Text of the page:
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Classroom Avenger: A Behavioral Profile of School Based Shootings

NCJ Number
Forensic Examiner Volume: 8 Issue: 5 & 6 Dated: May/June 1999 Pages: 16-18
J. P. McGee; C. R. DeBernardo
Date Published
3 pages
This is a preliminary analysis and discussion of a series of shooting incidents that occurred in American middle and high schools during the years 1993 through 1998.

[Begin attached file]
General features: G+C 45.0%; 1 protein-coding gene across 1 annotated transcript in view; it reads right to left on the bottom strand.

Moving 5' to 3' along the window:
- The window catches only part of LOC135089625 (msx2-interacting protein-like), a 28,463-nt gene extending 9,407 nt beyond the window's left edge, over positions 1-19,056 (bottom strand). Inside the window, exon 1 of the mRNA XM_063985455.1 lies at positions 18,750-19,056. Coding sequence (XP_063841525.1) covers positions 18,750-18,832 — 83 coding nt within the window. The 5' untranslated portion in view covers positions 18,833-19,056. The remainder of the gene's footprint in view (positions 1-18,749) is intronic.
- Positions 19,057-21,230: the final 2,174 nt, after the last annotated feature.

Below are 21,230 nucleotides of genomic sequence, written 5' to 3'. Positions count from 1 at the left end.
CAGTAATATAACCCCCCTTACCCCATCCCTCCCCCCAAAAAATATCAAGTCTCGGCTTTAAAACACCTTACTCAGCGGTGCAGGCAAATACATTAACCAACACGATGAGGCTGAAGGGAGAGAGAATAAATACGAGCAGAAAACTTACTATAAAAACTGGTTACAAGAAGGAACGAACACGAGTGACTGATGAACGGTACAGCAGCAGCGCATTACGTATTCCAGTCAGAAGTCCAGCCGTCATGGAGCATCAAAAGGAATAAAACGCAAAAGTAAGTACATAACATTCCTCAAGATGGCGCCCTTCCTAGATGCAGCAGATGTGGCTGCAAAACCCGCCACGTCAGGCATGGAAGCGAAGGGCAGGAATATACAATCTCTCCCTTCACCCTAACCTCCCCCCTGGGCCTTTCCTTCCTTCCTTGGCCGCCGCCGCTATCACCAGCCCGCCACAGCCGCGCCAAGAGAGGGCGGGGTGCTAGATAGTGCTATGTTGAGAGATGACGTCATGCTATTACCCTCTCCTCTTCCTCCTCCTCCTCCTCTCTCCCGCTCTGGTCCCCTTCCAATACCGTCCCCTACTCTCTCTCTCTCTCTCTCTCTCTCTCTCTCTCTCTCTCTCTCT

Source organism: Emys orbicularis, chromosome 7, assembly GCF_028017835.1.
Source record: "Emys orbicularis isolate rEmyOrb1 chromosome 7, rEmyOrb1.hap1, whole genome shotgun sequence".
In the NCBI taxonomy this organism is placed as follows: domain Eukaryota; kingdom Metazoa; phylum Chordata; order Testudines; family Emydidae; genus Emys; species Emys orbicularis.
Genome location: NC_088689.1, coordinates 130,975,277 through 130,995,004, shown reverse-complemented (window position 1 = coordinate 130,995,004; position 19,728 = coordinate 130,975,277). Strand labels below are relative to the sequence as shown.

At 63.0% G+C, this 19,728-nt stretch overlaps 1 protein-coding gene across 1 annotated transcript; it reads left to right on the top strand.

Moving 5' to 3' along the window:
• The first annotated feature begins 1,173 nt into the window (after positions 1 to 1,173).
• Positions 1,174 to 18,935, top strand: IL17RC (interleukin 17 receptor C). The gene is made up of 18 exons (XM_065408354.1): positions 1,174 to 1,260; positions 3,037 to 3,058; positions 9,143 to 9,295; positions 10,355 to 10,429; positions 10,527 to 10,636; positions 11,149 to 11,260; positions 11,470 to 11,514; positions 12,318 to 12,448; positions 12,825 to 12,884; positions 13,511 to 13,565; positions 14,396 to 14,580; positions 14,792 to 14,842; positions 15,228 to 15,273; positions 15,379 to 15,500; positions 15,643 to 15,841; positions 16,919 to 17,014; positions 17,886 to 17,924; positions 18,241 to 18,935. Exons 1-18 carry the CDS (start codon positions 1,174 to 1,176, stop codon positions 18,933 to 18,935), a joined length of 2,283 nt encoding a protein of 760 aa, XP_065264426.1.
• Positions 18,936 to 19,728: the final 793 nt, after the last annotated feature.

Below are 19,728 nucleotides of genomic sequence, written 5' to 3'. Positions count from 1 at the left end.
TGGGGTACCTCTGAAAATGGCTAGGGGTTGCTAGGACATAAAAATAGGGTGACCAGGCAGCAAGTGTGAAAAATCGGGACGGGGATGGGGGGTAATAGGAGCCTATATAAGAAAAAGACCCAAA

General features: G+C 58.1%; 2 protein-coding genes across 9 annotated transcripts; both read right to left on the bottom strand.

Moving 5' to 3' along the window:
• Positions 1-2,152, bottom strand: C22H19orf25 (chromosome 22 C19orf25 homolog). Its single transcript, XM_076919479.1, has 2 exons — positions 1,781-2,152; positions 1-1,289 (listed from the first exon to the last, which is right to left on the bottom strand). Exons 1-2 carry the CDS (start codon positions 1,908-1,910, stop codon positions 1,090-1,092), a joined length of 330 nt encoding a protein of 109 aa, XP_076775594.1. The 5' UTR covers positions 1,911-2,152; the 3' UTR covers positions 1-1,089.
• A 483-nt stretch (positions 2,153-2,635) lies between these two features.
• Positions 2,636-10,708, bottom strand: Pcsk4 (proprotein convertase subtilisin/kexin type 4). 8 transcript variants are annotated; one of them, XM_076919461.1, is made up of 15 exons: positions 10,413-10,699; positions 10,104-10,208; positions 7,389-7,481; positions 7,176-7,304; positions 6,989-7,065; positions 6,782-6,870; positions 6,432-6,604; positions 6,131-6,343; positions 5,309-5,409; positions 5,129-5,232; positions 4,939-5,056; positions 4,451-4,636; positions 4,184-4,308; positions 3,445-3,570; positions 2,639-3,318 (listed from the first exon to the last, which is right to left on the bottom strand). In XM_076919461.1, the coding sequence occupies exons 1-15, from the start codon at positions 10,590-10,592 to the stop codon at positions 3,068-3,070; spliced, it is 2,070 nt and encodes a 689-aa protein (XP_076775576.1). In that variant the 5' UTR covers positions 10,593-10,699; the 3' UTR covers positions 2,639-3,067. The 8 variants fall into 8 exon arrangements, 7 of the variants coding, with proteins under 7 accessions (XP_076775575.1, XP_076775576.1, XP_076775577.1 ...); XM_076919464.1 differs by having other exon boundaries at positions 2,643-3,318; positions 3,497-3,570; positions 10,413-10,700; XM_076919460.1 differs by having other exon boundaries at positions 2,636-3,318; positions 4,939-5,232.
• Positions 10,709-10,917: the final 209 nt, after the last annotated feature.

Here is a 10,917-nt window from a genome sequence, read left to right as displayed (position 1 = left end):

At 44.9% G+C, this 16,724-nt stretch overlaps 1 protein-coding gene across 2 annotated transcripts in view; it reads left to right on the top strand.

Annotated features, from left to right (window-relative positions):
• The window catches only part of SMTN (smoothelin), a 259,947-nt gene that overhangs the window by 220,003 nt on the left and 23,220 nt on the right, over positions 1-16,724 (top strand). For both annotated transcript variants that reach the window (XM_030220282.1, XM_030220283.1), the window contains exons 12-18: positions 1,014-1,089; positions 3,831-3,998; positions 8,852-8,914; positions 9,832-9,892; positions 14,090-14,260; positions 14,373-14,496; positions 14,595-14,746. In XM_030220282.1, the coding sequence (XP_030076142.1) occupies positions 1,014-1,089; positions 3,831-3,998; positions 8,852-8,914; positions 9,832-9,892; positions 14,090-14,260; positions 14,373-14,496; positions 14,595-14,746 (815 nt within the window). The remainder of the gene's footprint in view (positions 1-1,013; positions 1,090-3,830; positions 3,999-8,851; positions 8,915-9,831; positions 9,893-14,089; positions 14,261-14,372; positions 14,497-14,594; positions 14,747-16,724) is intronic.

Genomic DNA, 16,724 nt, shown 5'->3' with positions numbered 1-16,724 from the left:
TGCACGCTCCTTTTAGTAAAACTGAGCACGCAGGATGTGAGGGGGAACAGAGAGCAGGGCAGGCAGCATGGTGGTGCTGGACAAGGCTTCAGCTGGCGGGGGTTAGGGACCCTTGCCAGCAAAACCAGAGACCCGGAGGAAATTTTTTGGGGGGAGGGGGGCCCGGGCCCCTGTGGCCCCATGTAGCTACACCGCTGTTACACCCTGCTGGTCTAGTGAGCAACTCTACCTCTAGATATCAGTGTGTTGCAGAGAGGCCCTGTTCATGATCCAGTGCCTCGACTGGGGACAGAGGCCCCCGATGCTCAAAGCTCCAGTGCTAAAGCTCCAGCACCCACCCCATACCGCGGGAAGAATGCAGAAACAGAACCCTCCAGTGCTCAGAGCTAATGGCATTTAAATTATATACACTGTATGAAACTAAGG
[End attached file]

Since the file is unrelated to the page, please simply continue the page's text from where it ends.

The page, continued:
In most of the incidents, the precipitant was discipline by parents or authorities or rejection by peers or girlfriends; the motive was vengeance, and the action was a premeditated shooting spree with parents, fellow students or faculty/school administrators as target victims. The typical "Classroom Avenger" is a physically healthy 15-year old Caucasian male high school or middle school student from a blue-collar to middle-class, frequently dysfunctional, family; parents are at risk for becoming the first victims. The shooter is friendless, immature, and a socially inadequate loner who prefers the company of younger children and inappropriately continues to play soldier and "G.I. Joe" games. He has an average to above average IQ. While not psychotically paranoid, he anticipates rejection, is suspicious and distrustful of the motives of others, whom he blames for his personal failures and setbacks, and is disinclined to accept responsibility for his own behavior and shortcomings. Table, references